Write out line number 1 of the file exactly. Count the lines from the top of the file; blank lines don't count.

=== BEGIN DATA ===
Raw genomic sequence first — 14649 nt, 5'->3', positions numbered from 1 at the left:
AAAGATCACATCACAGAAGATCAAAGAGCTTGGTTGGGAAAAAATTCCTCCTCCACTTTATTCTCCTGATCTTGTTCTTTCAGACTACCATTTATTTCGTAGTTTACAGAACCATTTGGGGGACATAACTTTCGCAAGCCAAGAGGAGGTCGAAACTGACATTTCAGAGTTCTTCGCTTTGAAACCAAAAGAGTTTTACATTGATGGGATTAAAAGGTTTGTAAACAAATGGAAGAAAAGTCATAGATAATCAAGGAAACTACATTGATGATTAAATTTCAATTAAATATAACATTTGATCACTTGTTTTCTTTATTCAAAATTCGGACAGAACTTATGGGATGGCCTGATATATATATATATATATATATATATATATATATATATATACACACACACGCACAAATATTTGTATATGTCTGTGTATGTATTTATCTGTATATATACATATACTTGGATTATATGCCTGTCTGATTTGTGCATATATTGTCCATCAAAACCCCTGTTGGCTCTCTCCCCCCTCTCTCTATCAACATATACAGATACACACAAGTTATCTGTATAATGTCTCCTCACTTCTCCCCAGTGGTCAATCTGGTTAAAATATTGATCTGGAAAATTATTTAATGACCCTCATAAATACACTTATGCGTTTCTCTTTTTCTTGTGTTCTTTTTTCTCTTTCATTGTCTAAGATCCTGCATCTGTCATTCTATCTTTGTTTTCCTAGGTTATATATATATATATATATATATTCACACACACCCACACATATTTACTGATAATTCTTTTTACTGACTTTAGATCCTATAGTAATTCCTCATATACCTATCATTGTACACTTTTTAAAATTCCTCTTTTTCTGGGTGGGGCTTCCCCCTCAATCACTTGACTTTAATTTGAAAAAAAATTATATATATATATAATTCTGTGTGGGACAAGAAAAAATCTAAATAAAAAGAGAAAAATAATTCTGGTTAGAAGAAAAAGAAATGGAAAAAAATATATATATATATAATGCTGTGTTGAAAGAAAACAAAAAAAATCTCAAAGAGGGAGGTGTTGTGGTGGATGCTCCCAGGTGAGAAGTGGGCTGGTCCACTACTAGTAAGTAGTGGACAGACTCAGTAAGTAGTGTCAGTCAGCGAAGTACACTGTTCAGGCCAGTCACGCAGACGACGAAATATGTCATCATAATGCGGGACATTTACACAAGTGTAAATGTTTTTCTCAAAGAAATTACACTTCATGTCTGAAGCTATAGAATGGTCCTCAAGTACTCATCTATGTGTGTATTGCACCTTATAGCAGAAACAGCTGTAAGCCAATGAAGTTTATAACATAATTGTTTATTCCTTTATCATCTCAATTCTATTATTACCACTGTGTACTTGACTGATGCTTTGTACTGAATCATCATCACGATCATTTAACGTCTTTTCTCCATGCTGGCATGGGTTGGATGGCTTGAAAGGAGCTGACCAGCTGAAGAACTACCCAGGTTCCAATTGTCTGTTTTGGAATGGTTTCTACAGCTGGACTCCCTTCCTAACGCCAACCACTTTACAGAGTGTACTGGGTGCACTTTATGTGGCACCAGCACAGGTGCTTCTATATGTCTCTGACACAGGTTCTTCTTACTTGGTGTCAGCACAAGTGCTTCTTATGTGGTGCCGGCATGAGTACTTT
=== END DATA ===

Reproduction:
Raw genomic sequence first — 14649 nt, 5'->3', positions numbered from 1 at the left: